Chosing Ignorance

Today’s screed is a little backwards.  As you might have noticed, much of the time I’m taking something I learned or realized and applying the point to business.  Today I want to do the opposite – take a business point and apply it to life outside of business.

I don’t believe that anyone who plans on staying in business for very long chooses to be ignorant of what’s going on in that business.  Sales reports, analytics, financial reports and such are all part of the daily life of a businessperson.  In fact, one big complaint I hear from clients is that they’re often overwhelmed with the amount of information that’s available to them and they need help sorting it out to understand what it all means.  They do NOT, however, simply ignore it.  They also tend not to take a single piece of data that supports their world view and ignore many others that contradict their position without a number of damn good reasons to do so.  Using a good sales report to say you’re doing well while ignoring the P/L that shows you’re losing money on each sale isn’t just irresponsible – it’s suicidal.

Most of us who’ve been doing this for a while (like more than a year, frankly) understand this.  So what has me baffled is why we chose to do exactly the opposite when it comes to our government.  No, this isn’t a political statement but yes, it is about politics.  I’ve spoken with a number of pretty smart people lately who have done with their political views something they would never do in business.  They didn’t get the facts or let one fact which supported whatever world view they had obliterate an overwhelming amount of evidence to the contrary.  In some ways it’s like my grandmother choosing to vote for the Jewish-sounding names regardless of their political positions – she had the only fact she wanted and chose ignorance about the rest.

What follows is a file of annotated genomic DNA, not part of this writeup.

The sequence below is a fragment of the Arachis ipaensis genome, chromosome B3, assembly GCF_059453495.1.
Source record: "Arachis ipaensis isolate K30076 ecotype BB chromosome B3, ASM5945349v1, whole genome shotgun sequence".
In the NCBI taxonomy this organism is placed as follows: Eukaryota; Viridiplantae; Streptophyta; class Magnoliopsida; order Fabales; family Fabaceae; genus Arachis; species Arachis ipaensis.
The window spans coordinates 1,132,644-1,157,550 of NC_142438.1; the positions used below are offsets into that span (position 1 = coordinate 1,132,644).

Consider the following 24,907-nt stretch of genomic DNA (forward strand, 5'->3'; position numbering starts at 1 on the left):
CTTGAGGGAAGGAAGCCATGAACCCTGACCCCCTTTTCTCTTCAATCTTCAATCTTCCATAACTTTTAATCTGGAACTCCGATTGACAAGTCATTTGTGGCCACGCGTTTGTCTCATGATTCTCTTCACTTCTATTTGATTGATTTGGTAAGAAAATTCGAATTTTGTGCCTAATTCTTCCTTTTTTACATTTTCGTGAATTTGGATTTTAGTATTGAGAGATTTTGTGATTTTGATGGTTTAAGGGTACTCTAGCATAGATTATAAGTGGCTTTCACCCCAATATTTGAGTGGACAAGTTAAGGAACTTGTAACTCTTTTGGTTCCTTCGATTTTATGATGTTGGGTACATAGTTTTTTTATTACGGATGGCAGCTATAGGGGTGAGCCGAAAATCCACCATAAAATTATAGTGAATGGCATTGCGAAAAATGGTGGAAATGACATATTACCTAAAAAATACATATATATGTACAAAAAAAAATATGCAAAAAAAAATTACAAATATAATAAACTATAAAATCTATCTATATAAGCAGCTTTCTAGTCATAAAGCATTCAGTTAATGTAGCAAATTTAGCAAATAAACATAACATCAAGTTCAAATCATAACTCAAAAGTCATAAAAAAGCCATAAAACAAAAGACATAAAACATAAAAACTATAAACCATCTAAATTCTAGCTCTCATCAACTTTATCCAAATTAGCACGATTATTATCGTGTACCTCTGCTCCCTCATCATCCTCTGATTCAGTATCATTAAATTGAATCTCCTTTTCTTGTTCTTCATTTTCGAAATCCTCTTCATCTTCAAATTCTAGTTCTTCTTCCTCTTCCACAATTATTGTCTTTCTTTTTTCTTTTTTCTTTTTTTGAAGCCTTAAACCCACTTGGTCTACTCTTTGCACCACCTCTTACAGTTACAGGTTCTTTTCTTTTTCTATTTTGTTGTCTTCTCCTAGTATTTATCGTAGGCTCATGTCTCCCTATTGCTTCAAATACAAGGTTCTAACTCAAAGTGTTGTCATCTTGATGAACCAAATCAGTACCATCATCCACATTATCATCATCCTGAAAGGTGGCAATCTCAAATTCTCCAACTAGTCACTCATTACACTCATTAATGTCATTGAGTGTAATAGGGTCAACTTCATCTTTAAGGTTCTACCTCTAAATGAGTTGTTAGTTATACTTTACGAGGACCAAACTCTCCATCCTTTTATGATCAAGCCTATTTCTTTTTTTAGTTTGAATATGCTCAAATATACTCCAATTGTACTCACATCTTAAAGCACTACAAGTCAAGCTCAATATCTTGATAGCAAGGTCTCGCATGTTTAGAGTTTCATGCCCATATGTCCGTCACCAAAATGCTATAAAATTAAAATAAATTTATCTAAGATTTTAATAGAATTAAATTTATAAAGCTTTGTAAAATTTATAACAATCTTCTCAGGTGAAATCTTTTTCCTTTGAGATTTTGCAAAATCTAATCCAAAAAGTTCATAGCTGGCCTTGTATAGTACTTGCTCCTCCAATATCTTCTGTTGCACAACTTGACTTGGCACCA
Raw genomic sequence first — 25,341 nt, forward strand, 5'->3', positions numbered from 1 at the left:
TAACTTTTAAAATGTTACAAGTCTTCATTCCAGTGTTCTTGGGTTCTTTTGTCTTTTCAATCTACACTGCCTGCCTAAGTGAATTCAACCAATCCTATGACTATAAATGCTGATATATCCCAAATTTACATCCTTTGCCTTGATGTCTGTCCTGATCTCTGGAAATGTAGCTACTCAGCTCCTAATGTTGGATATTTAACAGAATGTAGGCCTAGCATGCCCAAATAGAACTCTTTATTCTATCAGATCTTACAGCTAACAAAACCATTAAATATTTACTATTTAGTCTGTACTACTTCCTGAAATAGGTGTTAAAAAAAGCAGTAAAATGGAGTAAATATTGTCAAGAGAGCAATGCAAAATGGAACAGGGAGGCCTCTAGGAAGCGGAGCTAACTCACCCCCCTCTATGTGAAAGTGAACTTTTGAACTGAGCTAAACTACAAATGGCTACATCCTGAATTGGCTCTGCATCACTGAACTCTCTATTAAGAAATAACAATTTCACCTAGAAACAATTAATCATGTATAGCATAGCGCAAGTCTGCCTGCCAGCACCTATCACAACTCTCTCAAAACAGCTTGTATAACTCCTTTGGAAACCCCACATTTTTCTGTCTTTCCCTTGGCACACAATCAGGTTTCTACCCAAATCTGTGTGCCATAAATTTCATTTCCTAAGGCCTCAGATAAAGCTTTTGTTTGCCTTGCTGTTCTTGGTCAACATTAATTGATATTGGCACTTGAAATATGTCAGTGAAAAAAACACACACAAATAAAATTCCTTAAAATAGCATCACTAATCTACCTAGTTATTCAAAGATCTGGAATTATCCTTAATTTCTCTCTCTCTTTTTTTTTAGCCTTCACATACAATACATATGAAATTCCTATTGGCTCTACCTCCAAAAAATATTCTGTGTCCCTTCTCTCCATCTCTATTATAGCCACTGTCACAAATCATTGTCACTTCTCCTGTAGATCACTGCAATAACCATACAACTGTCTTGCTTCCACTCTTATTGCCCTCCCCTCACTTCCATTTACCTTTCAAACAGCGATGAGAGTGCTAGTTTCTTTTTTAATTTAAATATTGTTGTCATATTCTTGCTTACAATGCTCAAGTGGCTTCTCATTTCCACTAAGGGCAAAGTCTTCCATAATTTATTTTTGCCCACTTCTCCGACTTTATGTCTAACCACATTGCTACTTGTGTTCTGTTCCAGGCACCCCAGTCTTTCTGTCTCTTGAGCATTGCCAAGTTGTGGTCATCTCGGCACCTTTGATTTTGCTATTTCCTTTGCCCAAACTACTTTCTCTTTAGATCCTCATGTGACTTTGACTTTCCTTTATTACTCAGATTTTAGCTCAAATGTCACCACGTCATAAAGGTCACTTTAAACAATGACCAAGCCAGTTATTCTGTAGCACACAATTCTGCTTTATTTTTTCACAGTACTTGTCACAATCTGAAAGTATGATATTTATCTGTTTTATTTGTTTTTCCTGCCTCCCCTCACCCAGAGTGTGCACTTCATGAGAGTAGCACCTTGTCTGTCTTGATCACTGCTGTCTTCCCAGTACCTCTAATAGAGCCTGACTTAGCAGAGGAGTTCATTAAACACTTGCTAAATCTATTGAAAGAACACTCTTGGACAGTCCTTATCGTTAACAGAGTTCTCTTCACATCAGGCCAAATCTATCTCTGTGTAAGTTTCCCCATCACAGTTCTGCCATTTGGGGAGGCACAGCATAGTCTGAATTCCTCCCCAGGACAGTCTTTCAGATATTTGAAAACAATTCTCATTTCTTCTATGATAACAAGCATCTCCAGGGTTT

We live in an age where there is a lot of  information about issues.  Some of it is carefully researched, some is twisted into propaganda, and some is totally made up.  It’s not easy to sort it out but each of us has to try, whatever our own beliefs about an issue and a candidate.  What are the facts?  Is what a candidate saying today the same as what they said last week or month or year?  Do they acknowledge inconsistencies in their positions?  Is someone telling the truth (and please let me know when you find someone who is!).

Obviously I support certain candidates and have positions on the issues but I respect those who disagree as long as they’ve got a grasp of the facts and have thought through their positions.  We never choose ignorance in business because if we do we’re not in business for very long.  Why would any of us chose to do so with something that has an even greater impact on our collective lives?

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1 Comment

Filed under Huh?, Reality checks

One response to “Chosing Ignorance

  1. Phil Coffey

    Sound of applause

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